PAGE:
Tip: Add More Tabs. If your crown’s base is very round, and with felt it should be, then you can cut extra tabs on the brim’s inner tabs (see picture below). Doubling our brim’s tab count from 8 to 16 will allow us to follow a much smoother, natural curve.


Once your brim & trim’s dried you’re ready to attach the crown onto the brim.

Step Four: Assembly

In this step you attach the completed crown to the brim, first with pins (following a star pattern), then gluing.

Now that the crown and brim glue joints are dry you’ll just place the crown over the center of the brim and, yup, carefully pin the brim’s tabs inside the crown. The problem to watch for is “bunching up” or wrinkles where you’ve pulled or stretched the fabric.


(in the above pic you’ll notice that I have a shape problem — it looks like a melting Hershey’s Kiss — which could have been avoided had I pinned it first. I didn’t and paid the price; I had to yank apart all of the panels, from the second fold to the tip, then pin, and re-glue. Lesson learned! Fixed crown drying below)


Note: Trim Faces Down! Make sure the gold trim is face down. Why? Remember the final cocked hat’s brim is rolled up; it’s the brims’ bottom that will be most visible — so you want that trim on the bottom.

(OK, confession: again I did this upside down the first time, but fortunately this time I’d only pinned it — no glue — and noticed my gaff in time to flip it upside down and repin)


Tip: Alternate Panels While Pinning. This is actually my dad’s tip for how to tighten a wheel’s lug nuts when replacing a car tire, but it applies here, too. Instead of pinning one panel, followed by its neighbor, and so forth, progressing panel-by-panel around the cap you will instead use a star pattern, jumping across the cap each time. So, pin your fist panel, check alignment and fix any puckering problems, then jump directly across to the opposite side and pin that (see diagram), and so forth, until all 8 panels have been pinned to the brim and the brim lies smooth and flat — no wrinkles — on your work table.


With the crown pinned to the brim let’s now go around, star-pattern-wise, gluing our flaps.

Tip: Check Inside. I glued and pinned from the outside — watching for puckers. Once that’s done, I flipped the hat over and made sure all those tabs were securely glued and pinned from the inside as well.


Set aside (flat surface, crown side up) and allow to dry.

Step Five: Shaping

Now the fun part: shaping, or “blocking”, your hat — fold three brim sides up and safety pin to the crown.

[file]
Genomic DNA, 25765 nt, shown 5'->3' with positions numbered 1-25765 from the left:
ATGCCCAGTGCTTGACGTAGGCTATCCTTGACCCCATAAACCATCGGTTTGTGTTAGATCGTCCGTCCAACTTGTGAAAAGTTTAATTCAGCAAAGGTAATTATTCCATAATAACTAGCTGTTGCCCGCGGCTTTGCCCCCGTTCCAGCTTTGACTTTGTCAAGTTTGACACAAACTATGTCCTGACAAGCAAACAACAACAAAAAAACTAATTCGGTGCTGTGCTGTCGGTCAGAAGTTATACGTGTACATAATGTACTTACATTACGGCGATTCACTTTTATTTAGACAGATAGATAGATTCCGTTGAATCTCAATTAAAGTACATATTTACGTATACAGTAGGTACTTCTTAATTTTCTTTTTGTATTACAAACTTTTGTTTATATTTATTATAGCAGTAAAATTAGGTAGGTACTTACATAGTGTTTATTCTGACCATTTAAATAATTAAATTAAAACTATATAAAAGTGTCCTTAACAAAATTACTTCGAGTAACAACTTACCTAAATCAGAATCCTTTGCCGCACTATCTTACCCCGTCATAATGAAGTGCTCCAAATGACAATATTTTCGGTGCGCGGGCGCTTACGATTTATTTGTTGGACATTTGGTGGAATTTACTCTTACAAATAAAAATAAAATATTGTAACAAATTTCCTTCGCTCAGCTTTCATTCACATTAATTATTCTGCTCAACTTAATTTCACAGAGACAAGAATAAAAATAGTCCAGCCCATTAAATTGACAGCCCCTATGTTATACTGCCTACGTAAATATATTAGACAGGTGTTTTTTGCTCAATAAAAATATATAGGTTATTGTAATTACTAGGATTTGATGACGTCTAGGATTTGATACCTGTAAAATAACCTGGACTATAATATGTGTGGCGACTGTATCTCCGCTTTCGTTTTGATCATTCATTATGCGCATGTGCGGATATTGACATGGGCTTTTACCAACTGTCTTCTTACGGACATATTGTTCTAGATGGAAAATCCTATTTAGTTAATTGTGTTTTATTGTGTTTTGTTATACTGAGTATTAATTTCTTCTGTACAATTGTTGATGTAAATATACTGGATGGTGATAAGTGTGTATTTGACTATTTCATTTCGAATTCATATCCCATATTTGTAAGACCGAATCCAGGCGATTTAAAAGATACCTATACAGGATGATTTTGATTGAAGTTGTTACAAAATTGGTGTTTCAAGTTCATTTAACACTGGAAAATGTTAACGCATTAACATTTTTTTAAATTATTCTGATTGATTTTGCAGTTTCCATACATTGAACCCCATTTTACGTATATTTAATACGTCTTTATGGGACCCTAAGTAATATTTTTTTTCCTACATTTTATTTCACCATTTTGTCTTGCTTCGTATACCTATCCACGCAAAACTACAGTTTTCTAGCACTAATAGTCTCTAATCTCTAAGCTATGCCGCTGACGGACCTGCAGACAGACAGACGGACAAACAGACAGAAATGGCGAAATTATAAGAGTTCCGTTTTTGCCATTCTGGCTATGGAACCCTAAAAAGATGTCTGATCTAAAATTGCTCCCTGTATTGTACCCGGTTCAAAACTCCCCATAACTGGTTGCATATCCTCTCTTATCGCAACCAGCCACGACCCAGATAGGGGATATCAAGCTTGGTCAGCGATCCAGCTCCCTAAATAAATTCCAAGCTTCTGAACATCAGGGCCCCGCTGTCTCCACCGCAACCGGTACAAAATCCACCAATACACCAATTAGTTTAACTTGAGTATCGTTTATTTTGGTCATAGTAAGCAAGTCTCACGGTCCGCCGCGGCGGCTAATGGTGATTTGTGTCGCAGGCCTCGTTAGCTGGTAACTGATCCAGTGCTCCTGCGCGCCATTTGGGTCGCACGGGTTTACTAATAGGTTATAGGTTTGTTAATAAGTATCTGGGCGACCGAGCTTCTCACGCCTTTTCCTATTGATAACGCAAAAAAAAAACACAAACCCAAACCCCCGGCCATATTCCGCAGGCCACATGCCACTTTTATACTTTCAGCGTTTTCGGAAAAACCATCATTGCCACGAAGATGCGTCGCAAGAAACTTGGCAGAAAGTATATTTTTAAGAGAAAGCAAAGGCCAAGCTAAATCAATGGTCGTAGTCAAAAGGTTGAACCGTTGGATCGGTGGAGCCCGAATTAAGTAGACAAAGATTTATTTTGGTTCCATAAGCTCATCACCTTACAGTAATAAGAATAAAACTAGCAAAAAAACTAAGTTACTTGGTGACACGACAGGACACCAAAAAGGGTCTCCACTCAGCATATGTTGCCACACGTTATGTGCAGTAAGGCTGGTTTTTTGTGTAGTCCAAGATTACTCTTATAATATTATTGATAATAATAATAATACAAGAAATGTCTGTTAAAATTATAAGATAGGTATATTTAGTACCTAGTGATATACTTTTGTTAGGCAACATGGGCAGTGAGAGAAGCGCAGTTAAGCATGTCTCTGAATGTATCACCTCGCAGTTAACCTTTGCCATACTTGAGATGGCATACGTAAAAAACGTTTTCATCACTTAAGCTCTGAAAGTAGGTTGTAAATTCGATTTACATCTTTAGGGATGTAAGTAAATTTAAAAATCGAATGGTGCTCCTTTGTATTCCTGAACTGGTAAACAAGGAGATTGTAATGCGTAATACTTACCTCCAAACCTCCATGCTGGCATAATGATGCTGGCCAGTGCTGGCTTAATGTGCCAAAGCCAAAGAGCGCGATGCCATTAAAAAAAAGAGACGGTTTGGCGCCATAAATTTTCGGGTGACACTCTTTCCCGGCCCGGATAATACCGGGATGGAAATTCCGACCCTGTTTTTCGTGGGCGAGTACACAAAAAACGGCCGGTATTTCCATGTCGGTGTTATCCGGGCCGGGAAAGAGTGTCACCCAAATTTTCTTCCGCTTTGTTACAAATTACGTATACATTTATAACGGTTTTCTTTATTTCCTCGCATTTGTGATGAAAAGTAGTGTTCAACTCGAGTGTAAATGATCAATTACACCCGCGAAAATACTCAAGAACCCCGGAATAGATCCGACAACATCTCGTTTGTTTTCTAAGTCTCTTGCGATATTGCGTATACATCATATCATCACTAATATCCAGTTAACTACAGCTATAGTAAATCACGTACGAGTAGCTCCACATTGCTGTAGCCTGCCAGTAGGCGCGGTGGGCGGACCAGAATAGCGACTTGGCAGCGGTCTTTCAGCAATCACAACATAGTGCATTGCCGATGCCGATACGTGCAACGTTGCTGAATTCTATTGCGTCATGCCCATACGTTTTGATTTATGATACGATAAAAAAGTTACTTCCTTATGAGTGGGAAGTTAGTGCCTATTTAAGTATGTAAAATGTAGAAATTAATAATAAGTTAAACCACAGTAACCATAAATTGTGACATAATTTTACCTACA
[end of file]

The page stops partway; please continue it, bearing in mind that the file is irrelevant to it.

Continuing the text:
Start by safety pinning a point on the brim to about 3/4 of the way up the cap’s crown (pin should be about 1 to 1 1/2″ from the brim’s edge). Repeat twice more, moving 1/3 of the way around each time. You’ll probably experiment with several folds, and mirror checks, before finding one you like!

Refer to the cocked hats you saw online — do you want a sharp crease or rounded, high or low? Play with it. Some look like perfect equilateral triangles from the top (see also: cheese head), whereas others are isosceles triangles. Ben’s in this latter camp (the back fold is shorter than the sides). He’s also added a bit of a pinch to it. Below is top view showing how he’s blocked his cocked hat (as he describes it, “a mighty uncomfortable bicycle seat” below)

Once shaped apply your cockade — that round, scrunched ribbon flowerette — feathers, buttons — in short, have fun with it.


Here’s how Ben’s painted Kit Bristol’s cocked hat (he has a nice post about illustrating his book here):


Finally, yes, this makes a dandy pirate’s hat.


Though whose to say what a pirate looks like?


Share & Repeat!

I hope you’ve found this a fun project. I’ve made several of these, each one’s taught me a bit more (mostly about how easily glue drips onto my pants).

Ben’s putting together a gallery so if you share a photo of yourself in your tricorne on Instagram or Twitter be sure to tag them #accidentalhighwayman

Creative Commons License
This work is licensed under a Creative Commons Attribution 4.0 International License.

Ludlow rocking cocked hat - tircorn - prototype (via Instagram)